Grain Evolution in a T-Junction by Tinka Gammel

Grain structure of a T-junction obtained via Monte Carlo evolution of a discrete effective classical spin (Potts) model on the nodes of the unstructured tetrahedral grid generated by the LANL LaGriT code for the bounding geometry (taking advantage of LaGriT’s ability to efficiently create and manipulate grids for complex multimaterial geometries, and for compatibility with our finite element calculations). The time unit is Monte Carlo sweeps through the lattice. The node-based Potts model needs fewer neighbors to avoid stagnation and also avoids grain boundaries at topology-defining nodes, which is numerically convenient for using this result as an initial condition for a finite element continuum calculation. The Potts model is known to be the discrete analog of curvature driven grain boundary motion: the irregularities in the grain boundaries reflect the discreteness. Note the T-junction pins a grain boundary, preventing annealing into a single grain.

However, the result of the Potts evolution on the unstructured grid is artificially rough, even at fairly high node density, as seen in this close-up of the t=200 microstructure. Fewer nodes results in a rougher structure, and more nodes becomes computationally expensive.

Laplacian smoothing can reduce the artificial roughness which is an artifact of the Potts model evolution. Here I show the same t=200 snapshot after Laplacian smoothing, using the “smooth” command I recently contributed to the LaGriT toolbox. This new command will be included in the next release (scheduled for October, 1998) of LaGriT, and is currently the only smooth capability in LaGriT which works on both the 2d surface meshes and the 3d volume mesh while preserving constrained interfaces, like the outer geometry of the “T” shown here. Laplacian smoothing does not however preserve volumes, but acts in some sense similar to mean-curvature motion in that it will shrink spheres if used iteratively. The version implemented is under-relaxed, and constrained not to invert the volumes of the tetrahedra of the mesh.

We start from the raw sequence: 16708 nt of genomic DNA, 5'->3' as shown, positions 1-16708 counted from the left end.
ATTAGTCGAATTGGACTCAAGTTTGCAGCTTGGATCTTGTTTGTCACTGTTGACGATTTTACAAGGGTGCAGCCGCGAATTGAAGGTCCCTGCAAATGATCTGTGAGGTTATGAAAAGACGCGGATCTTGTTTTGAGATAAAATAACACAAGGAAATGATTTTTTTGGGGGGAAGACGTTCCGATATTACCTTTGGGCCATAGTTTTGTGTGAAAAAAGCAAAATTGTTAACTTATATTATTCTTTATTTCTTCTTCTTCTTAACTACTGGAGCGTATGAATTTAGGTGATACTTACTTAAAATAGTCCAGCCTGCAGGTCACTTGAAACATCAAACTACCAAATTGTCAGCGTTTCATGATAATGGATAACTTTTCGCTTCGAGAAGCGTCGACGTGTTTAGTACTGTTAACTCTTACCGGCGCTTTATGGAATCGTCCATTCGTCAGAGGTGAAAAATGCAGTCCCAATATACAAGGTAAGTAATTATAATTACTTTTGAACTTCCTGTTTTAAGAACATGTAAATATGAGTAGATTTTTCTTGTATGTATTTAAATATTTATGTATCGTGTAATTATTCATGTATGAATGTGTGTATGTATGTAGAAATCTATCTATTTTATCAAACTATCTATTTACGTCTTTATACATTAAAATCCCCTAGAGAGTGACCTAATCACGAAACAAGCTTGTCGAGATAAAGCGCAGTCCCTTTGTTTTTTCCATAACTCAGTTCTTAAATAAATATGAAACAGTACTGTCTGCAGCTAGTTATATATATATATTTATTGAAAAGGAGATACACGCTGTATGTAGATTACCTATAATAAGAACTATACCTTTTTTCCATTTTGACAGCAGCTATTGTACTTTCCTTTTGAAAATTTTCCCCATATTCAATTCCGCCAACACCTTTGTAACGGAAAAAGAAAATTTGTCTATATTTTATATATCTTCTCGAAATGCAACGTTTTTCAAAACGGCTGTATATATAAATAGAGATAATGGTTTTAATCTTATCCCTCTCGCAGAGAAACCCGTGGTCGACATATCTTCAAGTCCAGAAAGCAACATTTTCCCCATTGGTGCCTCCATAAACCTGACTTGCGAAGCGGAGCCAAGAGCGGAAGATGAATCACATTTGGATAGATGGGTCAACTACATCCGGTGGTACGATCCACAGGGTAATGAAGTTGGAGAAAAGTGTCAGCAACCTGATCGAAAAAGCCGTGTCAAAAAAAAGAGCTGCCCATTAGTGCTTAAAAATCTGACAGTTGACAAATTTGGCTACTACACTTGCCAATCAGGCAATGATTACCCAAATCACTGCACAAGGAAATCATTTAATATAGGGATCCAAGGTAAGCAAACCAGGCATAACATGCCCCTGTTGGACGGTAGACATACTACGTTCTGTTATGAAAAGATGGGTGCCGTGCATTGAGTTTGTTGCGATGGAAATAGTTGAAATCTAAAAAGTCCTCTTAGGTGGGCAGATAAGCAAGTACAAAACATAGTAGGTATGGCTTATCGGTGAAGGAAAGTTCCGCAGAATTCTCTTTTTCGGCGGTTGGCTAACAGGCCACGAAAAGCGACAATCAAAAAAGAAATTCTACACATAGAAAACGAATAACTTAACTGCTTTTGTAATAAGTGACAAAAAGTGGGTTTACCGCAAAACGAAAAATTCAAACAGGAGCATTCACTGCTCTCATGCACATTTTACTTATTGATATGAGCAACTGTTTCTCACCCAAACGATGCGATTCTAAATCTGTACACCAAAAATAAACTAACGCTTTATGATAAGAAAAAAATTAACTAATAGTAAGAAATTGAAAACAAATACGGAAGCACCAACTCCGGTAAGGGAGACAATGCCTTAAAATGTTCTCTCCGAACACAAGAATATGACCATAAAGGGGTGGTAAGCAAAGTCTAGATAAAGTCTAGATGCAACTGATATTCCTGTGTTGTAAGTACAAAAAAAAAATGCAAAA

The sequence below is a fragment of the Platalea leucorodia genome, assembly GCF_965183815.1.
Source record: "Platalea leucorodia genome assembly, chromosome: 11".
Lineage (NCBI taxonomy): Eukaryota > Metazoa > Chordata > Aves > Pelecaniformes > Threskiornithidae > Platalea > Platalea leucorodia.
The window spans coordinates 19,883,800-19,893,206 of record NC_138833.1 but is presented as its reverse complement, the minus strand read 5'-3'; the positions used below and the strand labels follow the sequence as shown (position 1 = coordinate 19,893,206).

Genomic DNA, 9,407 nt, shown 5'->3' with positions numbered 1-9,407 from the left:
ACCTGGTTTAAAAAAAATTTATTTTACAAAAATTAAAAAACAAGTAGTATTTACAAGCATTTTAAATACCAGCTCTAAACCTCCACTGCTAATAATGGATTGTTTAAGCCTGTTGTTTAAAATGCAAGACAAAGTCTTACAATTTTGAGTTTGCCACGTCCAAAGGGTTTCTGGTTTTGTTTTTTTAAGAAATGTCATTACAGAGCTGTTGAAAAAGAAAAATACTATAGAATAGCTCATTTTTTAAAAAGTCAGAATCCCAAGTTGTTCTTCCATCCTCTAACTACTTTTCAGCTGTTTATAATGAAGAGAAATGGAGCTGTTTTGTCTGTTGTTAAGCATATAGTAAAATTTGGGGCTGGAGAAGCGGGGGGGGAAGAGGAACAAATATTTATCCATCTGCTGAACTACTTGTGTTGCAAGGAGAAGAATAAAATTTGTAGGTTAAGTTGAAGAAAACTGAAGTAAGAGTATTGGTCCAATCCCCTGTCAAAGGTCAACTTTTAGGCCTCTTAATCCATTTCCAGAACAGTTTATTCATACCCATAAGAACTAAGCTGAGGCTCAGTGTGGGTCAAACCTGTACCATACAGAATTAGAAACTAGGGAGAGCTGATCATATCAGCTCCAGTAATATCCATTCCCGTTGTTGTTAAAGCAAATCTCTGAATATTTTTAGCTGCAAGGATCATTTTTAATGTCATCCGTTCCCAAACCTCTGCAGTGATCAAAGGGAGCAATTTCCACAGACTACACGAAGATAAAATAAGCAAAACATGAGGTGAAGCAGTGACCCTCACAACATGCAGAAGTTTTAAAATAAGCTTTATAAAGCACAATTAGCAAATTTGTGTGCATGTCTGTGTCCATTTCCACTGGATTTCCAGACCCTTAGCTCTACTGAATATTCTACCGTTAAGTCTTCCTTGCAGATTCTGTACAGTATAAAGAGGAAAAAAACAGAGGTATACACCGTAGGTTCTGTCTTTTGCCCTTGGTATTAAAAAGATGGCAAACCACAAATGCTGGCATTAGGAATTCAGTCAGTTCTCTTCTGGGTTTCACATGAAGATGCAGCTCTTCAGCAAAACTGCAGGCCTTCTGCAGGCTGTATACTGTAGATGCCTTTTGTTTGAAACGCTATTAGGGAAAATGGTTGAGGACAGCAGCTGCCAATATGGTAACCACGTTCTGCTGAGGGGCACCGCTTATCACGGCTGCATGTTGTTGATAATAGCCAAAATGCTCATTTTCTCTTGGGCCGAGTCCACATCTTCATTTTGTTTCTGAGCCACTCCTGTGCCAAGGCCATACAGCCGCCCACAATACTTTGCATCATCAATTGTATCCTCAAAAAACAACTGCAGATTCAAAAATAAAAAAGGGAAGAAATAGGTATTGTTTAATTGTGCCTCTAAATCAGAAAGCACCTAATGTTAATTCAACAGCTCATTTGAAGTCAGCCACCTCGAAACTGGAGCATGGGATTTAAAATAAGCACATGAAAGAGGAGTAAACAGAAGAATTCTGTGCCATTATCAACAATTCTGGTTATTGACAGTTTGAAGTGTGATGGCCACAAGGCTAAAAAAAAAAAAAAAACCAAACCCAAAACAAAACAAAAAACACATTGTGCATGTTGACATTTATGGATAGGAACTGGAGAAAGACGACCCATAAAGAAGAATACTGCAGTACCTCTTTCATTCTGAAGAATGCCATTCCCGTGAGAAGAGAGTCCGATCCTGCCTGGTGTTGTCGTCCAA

LaGriT’s “graphmassage” capability can then be used to reduce the node density and produce a good grid for further finite element computation. Here I show the same t=200 snapshot after massaging the smoothed grid, removing in this case 6 out of 7 nodes. The grid lines are also shown.

Using LaGriT’s “graphmassage” without first smoothing the structure does not yield as nice a grid, as “graphmassage” is not designed to smooth interfaces, but rather to preserve their character, as seen in the in the picture below resulting from “graphmassage” with the same parameters, but without the Laplacian smooth step. Smoothing after graphmassage also compares unfavorably to smoothing first, and then using graphmassage, as graphmassage with a small damage tolerance will not remove surface nodes on a rough interface, and with a large tolerance can introduce large-scale roughness.